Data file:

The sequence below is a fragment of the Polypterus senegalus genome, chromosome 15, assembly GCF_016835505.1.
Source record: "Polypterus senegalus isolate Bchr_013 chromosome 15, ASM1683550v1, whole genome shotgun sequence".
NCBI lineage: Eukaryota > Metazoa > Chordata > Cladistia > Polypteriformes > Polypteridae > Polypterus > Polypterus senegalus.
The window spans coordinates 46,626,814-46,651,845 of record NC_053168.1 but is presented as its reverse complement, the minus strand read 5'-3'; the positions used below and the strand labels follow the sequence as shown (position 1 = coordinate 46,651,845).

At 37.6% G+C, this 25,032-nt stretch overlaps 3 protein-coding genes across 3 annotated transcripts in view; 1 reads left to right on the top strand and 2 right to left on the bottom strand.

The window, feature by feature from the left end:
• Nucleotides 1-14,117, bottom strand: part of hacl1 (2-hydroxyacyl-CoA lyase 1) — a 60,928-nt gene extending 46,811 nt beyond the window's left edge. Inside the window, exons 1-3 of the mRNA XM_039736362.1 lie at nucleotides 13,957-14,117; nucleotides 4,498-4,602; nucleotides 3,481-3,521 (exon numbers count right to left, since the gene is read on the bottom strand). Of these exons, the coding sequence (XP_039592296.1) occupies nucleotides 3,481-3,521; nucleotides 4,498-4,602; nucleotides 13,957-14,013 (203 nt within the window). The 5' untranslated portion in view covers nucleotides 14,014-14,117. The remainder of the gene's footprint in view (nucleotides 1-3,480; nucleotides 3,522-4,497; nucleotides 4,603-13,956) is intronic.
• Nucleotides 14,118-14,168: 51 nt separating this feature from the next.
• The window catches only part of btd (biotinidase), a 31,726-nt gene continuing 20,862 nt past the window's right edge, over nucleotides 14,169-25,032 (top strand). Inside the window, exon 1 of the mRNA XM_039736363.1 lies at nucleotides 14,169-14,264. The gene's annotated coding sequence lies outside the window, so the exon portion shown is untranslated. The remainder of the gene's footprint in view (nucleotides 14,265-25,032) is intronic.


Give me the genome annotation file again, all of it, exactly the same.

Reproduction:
The sequence below is a fragment of the Polypterus senegalus genome, chromosome 15, assembly GCF_016835505.1.
Source record: "Polypterus senegalus isolate Bchr_013 chromosome 15, ASM1683550v1, whole genome shotgun sequence".
NCBI lineage: Eukaryota > Metazoa > Chordata > Cladistia > Polypteriformes > Polypteridae > Polypterus > Polypterus senegalus.
The window spans coordinates 46,626,814-46,651,845 of record NC_053168.1 but is presented as its reverse complement, the minus strand read 5'-3'; the positions used below and the strand labels follow the sequence as shown (position 1 = coordinate 46,651,845).

At 37.6% G+C, this 25,032-nt stretch overlaps 3 protein-coding genes across 3 annotated transcripts in view; 1 reads left to right on the top strand and 2 right to left on the bottom strand.

The window, feature by feature from the left end:
• Nucleotides 1-14,117, bottom strand: part of hacl1 (2-hydroxyacyl-CoA lyase 1) — a 60,928-nt gene extending 46,811 nt beyond the window's left edge. Inside the window, exons 1-3 of the mRNA XM_039736362.1 lie at nucleotides 13,957-14,117; nucleotides 4,498-4,602; nucleotides 3,481-3,521 (exon numbers count right to left, since the gene is read on the bottom strand). Of these exons, the coding sequence (XP_039592296.1) occupies nucleotides 3,481-3,521; nucleotides 4,498-4,602; nucleotides 13,957-14,013 (203 nt within the window). The 5' untranslated portion in view covers nucleotides 14,014-14,117. The remainder of the gene's footprint in view (nucleotides 1-3,480; nucleotides 3,522-4,497; nucleotides 4,603-13,956) is intronic.
• Nucleotides 14,118-14,168: 51 nt separating this feature from the next.
• The window catches only part of btd (biotinidase), a 31,726-nt gene continuing 20,862 nt past the window's right edge, over nucleotides 14,169-25,032 (top strand). Inside the window, exon 1 of the mRNA XM_039736363.1 lies at nucleotides 14,169-14,264. The gene's annotated coding sequence lies outside the window, so the exon portion shown is untranslated. The remainder of the gene's footprint in view (nucleotides 14,265-25,032) is intronic.